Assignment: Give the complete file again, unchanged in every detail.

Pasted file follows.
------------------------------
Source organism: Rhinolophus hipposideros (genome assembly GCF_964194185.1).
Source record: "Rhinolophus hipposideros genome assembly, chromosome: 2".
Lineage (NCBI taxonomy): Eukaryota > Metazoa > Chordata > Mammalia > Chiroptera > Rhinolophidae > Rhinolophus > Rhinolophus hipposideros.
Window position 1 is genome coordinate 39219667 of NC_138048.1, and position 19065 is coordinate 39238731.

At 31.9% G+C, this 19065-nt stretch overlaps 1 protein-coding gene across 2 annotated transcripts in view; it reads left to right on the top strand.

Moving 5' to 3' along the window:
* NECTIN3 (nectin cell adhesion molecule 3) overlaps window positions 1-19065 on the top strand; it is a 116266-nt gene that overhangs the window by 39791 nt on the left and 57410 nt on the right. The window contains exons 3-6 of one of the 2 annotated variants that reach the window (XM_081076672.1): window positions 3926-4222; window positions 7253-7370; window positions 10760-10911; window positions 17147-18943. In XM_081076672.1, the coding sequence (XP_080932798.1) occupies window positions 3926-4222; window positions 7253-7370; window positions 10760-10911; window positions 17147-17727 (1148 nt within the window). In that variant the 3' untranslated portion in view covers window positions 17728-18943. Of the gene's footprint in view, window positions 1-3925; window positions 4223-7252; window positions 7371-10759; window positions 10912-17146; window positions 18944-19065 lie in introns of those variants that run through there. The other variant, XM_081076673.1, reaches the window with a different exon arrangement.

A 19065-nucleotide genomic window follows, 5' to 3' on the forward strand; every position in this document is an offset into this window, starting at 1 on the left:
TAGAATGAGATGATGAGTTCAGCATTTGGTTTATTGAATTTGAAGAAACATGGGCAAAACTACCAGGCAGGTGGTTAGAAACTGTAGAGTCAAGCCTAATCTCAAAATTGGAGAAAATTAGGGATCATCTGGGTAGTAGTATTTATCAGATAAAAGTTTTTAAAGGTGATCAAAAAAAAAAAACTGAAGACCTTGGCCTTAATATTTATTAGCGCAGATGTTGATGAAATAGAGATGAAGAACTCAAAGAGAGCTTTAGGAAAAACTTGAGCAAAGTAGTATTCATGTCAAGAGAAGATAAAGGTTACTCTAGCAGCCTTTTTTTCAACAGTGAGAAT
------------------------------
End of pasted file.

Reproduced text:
Source organism: Rhinolophus hipposideros (genome assembly GCF_964194185.1).
Source record: "Rhinolophus hipposideros genome assembly, chromosome: 2".
Lineage (NCBI taxonomy): Eukaryota > Metazoa > Chordata > Mammalia > Chiroptera > Rhinolophidae > Rhinolophus > Rhinolophus hipposideros.
Window position 1 is genome coordinate 39219667 of NC_138048.1, and position 19065 is coordinate 39238731.

At 31.9% G+C, this 19065-nt stretch overlaps 1 protein-coding gene across 2 annotated transcripts in view; it reads left to right on the top strand.

Moving 5' to 3' along the window:
* NECTIN3 (nectin cell adhesion molecule 3) overlaps window positions 1-19065 on the top strand; it is a 116266-nt gene that overhangs the window by 39791 nt on the left and 57410 nt on the right. The window contains exons 3-6 of one of the 2 annotated variants that reach the window (XM_081076672.1): window positions 3926-4222; window positions 7253-7370; window positions 10760-10911; window positions 17147-18943. In XM_081076672.1, the coding sequence (XP_080932798.1) occupies window positions 3926-4222; window positions 7253-7370; window positions 10760-10911; window positions 17147-17727 (1148 nt within the window). In that variant the 3' untranslated portion in view covers window positions 17728-18943. Of the gene's footprint in view, window positions 1-3925; window positions 4223-7252; window positions 7371-10759; window positions 10912-17146; window positions 18944-19065 lie in introns of those variants that run through there. The other variant, XM_081076673.1, reaches the window with a different exon arrangement.

A 19065-nucleotide genomic window follows, 5' to 3' on the forward strand; every position in this document is an offset into this window, starting at 1 on the left:
TAGAATGAGATGATGAGTTCAGCATTTGGTTTATTGAATTTGAAGAAACATGGGCAAAACTACCAGGCAGGTGGTTAGAAACTGTAGAGTCAAGCCTAATCTCAAAATTGGAGAAAATTAGGGATCATCTGGGTAGTAGTATTTATCAGATAAAAGTTTTTAAAGGTGATCAAAAAAAAAAAACTGAAGACCTTGGCCTTAATATTTATTAGCGCAGATGTTGATGAAATAGAGATGAAGAACTCAAAGAGAGCTTTAGGAAAAACTTGAGCAAAGTAGTATTCATGTCAAGAGAAGATAAAGGTTACTCTAGCAGCCTTTTTTTCAACAGTGAGAAT